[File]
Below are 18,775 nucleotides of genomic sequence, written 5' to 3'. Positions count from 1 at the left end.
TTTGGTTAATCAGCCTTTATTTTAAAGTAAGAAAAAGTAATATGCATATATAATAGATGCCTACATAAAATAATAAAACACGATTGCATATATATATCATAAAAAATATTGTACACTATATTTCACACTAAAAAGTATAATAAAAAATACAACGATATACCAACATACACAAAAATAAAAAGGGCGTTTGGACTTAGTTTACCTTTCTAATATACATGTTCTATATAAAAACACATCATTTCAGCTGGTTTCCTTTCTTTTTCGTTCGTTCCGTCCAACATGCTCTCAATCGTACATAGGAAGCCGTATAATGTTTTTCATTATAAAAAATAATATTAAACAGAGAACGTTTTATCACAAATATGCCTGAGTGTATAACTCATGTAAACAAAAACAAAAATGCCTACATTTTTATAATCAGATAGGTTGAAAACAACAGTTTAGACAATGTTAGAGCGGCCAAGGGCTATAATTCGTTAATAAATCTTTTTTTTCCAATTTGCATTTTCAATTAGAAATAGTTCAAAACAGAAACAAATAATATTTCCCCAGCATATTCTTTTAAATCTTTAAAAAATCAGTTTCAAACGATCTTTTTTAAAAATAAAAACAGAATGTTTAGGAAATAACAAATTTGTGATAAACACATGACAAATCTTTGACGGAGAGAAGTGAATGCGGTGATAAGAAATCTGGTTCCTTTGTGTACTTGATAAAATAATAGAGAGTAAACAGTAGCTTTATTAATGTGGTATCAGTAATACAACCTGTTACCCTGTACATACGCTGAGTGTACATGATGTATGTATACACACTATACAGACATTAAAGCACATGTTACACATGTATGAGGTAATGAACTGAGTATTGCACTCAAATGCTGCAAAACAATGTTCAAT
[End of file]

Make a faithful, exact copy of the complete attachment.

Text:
Below are 18,775 nucleotides of genomic sequence, written 5' to 3'. Positions count from 1 at the left end.
TTTGGTTAATCAGCCTTTATTTTAAAGTAAGAAAAAGTAATATGCATATATAATAGATGCCTACATAAAATAATAAAACACGATTGCATATATATATCATAAAAAATATTGTACACTATATTTCACACTAAAAAGTATAATAAAAAATACAACGATATACCAACATACACAAAAATAAAAAGGGCGTTTGGACTTAGTTTACCTTTCTAATATACATGTTCTATATAAAAACACATCATTTCAGCTGGTTTCCTTTCTTTTTCGTTCGTTCCGTCCAACATGCTCTCAATCGTACATAGGAAGCCGTATAATGTTTTTCATTATAAAAAATAATATTAAACAGAGAACGTTTTATCACAAATATGCCTGAGTGTATAACTCATGTAAACAAAAACAAAAATGCCTACATTTTTATAATCAGATAGGTTGAAAACAACAGTTTAGACAATGTTAGAGCGGCCAAGGGCTATAATTCGTTAATAAATCTTTTTTTTCCAATTTGCATTTTCAATTAGAAATAGTTCAAAACAGAAACAAATAATATTTCCCCAGCATATTCTTTTAAATCTTTAAAAAATCAGTTTCAAACGATCTTTTTTAAAAATAAAAACAGAATGTTTAGGAAATAACAAATTTGTGATAAACACATGACAAATCTTTGACGGAGAGAAGTGAATGCGGTGATAAGAAATCTGGTTCCTTTGTGTACTTGATAAAATAATAGAGAGTAAACAGTAGCTTTATTAATGTGGTATCAGTAATACAACCTGTTACCCTGTACATACGCTGAGTGTACATGATGTATGTATACACACTATACAGACATTAAAGCACATGTTACACATGTATGAGGTAATGAACTGAGTATTGCACTCAAATGCTGCAAAACAATGTTCAAT